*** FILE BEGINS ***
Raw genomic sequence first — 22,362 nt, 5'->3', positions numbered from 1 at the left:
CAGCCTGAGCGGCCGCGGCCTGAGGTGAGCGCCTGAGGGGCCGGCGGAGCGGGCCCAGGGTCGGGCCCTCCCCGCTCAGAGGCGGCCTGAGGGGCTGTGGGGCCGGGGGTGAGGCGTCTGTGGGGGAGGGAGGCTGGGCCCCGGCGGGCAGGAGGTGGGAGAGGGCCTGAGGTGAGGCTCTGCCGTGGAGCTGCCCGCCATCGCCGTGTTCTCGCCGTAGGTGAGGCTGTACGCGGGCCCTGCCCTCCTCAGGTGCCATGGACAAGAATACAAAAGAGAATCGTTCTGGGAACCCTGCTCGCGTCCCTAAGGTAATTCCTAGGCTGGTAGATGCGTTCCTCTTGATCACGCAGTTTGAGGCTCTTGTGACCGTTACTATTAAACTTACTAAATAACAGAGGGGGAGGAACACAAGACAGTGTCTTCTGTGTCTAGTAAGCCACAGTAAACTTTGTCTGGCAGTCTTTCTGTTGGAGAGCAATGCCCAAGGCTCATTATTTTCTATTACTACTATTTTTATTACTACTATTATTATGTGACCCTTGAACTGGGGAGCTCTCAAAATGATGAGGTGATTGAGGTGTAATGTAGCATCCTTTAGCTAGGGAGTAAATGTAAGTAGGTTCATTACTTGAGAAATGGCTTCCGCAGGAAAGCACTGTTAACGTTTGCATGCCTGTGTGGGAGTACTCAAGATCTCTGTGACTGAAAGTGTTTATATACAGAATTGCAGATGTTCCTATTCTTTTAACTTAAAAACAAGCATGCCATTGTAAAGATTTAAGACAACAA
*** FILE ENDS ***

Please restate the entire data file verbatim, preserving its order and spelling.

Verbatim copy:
Raw genomic sequence first — 22,362 nt, 5'->3', positions numbered from 1 at the left:
CAGCCTGAGCGGCCGCGGCCTGAGGTGAGCGCCTGAGGGGCCGGCGGAGCGGGCCCAGGGTCGGGCCCTCCCCGCTCAGAGGCGGCCTGAGGGGCTGTGGGGCCGGGGGTGAGGCGTCTGTGGGGGAGGGAGGCTGGGCCCCGGCGGGCAGGAGGTGGGAGAGGGCCTGAGGTGAGGCTCTGCCGTGGAGCTGCCCGCCATCGCCGTGTTCTCGCCGTAGGTGAGGCTGTACGCGGGCCCTGCCCTCCTCAGGTGCCATGGACAAGAATACAAAAGAGAATCGTTCTGGGAACCCTGCTCGCGTCCCTAAGGTAATTCCTAGGCTGGTAGATGCGTTCCTCTTGATCACGCAGTTTGAGGCTCTTGTGACCGTTACTATTAAACTTACTAAATAACAGAGGGGGAGGAACACAAGACAGTGTCTTCTGTGTCTAGTAAGCCACAGTAAACTTTGTCTGGCAGTCTTTCTGTTGGAGAGCAATGCCCAAGGCTCATTATTTTCTATTACTACTATTTTTATTACTACTATTATTATGTGACCCTTGAACTGGGGAGCTCTCAAAATGATGAGGTGATTGAGGTGTAATGTAGCATCCTTTAGCTAGGGAGTAAATGTAAGTAGGTTCATTACTTGAGAAATGGCTTCCGCAGGAAAGCACTGTTAACGTTTGCATGCCTGTGTGGGAGTACTCAAGATCTCTGTGACTGAAAGTGTTTATATACAGAATTGCAGATGTTCCTATTCTTTTAACTTAAAAACAAGCATGCCATTGTAAAGATTTAAGACAACAA